What to avoid

There’s a long list of foods that pregnant women are told to avoid because of the risk of listeria. These include soft cheeses such as brie and feta, cold cut meats such as ham and salami, raw seafood such as sushi, pre-prepared salads and soft-serve ice cream. 

Listeria can cause miscarriage and stillbirth, but Dr Jurcevic points out that it’s rare. 

“It’s a bad disease, don’t get me wrong, but I’ve been practising for 26 years and I’ve seen one case of proven listeria.”

He says if pregnant women want to have these foods on a special occasion, and they feel confident that the food has been both properly stored and properly prepared, then it’s “very low risk”. 

“But if you’re a worrywart, don’t mess with it,” he adds. 

Pregnant women should also avoid raw eggs because of the risk of salmonella. This includes food that could have been made with raw eggs, such as homemade mayonnaise and chocolate mousse. 

There’s nothing wrong with pregnant women having a cup of coffee, according to Dr Jurcevic. However, when it comes to alcohol, the current advice is to avoid it completely. 

It’s binge-drinking that causes the real damage. But on the question of whether the occasional glass is okay, Dr Jurcevic says he asks his patients if they would put even a small amount of alcohol into a baby’s bottle, because this is essentially the equivalent of drinking while pregnant. 

“You probably wouldn’t. You’ve got to ask yourself, do you feel comfortable about that?”


McGrice recommends women eat three snacks a day, as well as three meals. Because high-fat, high-salt and high-sugar foods need to be avoided as much as possible during pregnancy, it’s good to have a long list of snack ideas so you’re not tempted to grab something unhealthy. Here are some suggestions:

  • A tub of plain yoghurt with a punnet of berries added
  • Tzatziki and celery sticks 
  • Fresh fruit
  • Wholegrain toast topped with banana 
  • Hummus and carrot sticks  
  • A bowl of unsweetened cereal with milk
  • Baked beans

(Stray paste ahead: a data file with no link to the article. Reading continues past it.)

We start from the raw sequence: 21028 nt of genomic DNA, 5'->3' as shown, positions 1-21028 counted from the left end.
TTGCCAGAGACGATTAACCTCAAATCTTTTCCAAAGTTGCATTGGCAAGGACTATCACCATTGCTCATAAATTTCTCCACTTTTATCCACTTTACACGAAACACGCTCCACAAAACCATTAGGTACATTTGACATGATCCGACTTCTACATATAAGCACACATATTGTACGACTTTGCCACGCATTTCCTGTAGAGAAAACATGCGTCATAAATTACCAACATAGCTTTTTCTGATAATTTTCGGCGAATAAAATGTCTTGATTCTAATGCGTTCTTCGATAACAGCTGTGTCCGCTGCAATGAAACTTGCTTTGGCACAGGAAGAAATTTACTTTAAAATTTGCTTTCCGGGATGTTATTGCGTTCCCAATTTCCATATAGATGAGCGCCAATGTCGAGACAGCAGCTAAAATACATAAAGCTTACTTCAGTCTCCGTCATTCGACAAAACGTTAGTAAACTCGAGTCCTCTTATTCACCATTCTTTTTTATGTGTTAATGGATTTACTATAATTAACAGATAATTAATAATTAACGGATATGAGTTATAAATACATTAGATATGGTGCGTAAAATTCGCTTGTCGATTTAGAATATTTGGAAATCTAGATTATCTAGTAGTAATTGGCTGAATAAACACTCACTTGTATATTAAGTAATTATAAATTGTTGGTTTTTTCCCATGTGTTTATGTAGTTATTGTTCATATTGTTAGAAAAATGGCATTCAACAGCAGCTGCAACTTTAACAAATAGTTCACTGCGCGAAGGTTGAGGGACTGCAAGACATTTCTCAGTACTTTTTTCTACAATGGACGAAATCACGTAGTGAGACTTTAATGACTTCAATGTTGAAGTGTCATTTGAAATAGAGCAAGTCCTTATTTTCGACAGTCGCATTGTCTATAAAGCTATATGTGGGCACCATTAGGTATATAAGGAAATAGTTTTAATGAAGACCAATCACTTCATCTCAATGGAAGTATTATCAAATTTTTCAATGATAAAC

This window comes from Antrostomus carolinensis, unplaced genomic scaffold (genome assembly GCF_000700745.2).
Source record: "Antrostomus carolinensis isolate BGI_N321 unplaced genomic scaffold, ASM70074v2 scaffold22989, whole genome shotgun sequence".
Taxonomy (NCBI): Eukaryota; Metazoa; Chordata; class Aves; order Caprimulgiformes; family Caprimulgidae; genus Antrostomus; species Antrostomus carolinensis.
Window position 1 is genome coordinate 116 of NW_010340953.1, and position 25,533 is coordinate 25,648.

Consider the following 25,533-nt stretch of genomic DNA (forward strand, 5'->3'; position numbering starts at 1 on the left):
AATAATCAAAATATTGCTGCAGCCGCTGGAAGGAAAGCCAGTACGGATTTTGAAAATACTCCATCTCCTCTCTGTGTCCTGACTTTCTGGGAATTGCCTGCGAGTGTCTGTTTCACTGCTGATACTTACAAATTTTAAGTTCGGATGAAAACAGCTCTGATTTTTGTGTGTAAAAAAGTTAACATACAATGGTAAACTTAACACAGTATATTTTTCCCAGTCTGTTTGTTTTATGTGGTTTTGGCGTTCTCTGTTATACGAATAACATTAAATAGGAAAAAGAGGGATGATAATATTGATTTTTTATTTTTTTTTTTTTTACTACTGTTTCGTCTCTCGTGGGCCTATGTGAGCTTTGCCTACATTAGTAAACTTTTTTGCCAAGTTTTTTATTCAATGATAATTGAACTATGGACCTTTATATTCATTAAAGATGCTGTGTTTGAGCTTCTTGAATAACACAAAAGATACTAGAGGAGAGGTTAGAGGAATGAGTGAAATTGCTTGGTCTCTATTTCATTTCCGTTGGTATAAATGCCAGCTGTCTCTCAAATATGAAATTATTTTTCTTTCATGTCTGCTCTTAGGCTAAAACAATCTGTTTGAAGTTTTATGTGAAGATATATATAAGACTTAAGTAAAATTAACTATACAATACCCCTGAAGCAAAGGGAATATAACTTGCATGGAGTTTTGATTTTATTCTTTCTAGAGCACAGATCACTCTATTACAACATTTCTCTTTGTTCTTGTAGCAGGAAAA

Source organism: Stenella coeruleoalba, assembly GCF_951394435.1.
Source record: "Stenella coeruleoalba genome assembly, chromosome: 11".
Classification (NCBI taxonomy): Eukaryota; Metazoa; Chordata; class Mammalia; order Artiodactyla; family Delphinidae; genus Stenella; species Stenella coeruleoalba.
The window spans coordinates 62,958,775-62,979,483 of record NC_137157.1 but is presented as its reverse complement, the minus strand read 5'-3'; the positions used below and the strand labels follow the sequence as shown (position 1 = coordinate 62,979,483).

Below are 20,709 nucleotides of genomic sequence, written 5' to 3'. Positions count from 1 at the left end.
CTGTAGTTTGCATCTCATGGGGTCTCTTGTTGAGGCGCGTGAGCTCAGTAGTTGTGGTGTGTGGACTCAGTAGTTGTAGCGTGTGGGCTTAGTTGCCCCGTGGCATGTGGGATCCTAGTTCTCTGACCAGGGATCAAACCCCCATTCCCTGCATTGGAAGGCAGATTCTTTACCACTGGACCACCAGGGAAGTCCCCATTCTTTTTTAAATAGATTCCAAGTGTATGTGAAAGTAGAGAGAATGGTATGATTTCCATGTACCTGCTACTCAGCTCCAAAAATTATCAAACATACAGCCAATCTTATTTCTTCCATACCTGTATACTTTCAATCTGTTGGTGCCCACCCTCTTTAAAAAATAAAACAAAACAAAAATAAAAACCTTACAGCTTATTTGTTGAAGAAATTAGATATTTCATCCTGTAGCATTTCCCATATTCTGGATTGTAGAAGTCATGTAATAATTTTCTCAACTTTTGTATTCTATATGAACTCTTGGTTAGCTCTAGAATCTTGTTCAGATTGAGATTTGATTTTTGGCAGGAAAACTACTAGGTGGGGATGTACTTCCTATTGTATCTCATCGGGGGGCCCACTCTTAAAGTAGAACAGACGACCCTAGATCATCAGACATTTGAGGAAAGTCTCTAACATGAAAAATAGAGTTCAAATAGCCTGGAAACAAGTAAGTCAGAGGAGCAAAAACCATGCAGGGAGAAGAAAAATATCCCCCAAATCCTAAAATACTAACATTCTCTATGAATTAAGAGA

• A bowl of vegetable soup
  • A fruit smoothie
  • Toast with peanut butter

For women who are suffering morning sickness, McGrice suggests grazing throughout the day, starting by eating something before getting out of bed in the morning. She says fruit, a slice of bread or dry crackers are all good. Dr Jurcevic says ginger and vitamin B6 can also help.


Chicken breast stuffed with feta and pumpkin risotto


  • 150g Jap pumpkin, diced
  • 2 teaspoons olive oil
  • 1 clove garlic, crushed
  • ¾ cup (120g) arborio rice
  • 1 cup chicken stock
  • 400g chicken breast fillet
  • 40g low-fat feta cheese
  • 1 tablespoon almonds, crushed
  • 2 teaspoons fresh coriander, chopped

Preheat the oven to 180°C. Place the pumpkin in a bowl with a small amount of water and microwave for 5 minutes.

Place the rice and garlic in a saucepan with half the oil, slowly bring the pan to a medium heat and cook for 4 minutes. Add 1 ladle of chicken stock at a time, stirring, until the risotto is al dente – this should take about 17 minutes.

Meanwhile, cut a hole in the centre of the chicken. Rub the chicken with garlic, half the chopped coriander, a pinch of pepper and the remaining oil. Seal in a pan over high heat until browned.

When the risotto is ready, stir through the feta, crushed almonds, coriander and pumpkin. Stuff risotto inside the chicken breast, then place chicken breasts on foil-lined baking tray and finish in the oven for 10 minutes. Serve chicken breasts with a side salad and any remaining risotto.

Oven-roasted salmon with lemon and dill crust


  • ½ cup brown rice
  • 30g cereal flakes, crushed
  • 1 tablespoon crushed almonds
  • ½ teaspoon lemon zest
  • 1 teaspoon chopped dill
  • 1 teaspoon olive oil
  • 1 teaspoon cracked pepper
  • 2 x 200g salmon fillets
  • 2 cups baby spinach leaves
  • 1 clove garlic, crushed
  • 4 chat potatoes, washed and diced
  • 4 roma tomatoes, diced
  • 1 teaspoon chives, chopped

Prepare rice according to the instructions on the packet.

Mix together the cereal flakes, crushed almonds, lemon zest and dill, then combine with the oil and season with pepper.

Place the salmon on an oven tray lined with baking paper, top with the crumb mixture and bake at 180°C for 9 minutes, until the flesh is firm. Remove from the oven and allow to rest for 3 minutes.

Lightly sauté the spinach and garlic in a saucepan over medium-high heat until wilted, and remove from heat. Steam potato in the microwave for 8 minutes. Toss tomatoes and potato through the spinach and season with pepper.

Place the spinach on a plate and top with the salmon. Serve with a side of rice. Garnish with the chives and serve.

Tofu pad thai


  • 680g firm tofu, diced
  • Canola oil spray
  • 2 tablespoons crunchy peanut butter
  • 2 tablespoons sweet chilli sauce
  • 1 lemon, juiced
  • 1 head broccoli, cut into florets
  • Handful bean sprouts
  • ½ red capsicum, diced
  • 10 snow pea, roughly chopped
  • 5 button mushrooms, roughly chopped
  • 1 cup baby corn, diced
  • 1 head bok choy, roughly chopped
  • 1 packet dried Pad Thai rice noodles
  • 2 sprigs fresh coriander
  • Peanuts, for garnish

Put noodles into a bowl and cover with boiling water. Set aside.

Put the tofu in a wok on high heat. Add the peanut butter, sweet chilli sauce and lemon juice. Add the vegetables and mix through the sauce until coated. Cook for 5 minutes, until the bok choy is wilted.

Drain noodles and add to tofu and vegetables. Garnish with fresh coriander and a handful of peanuts.

For more recipes, you can visit dietitian Melanie McGrice's website.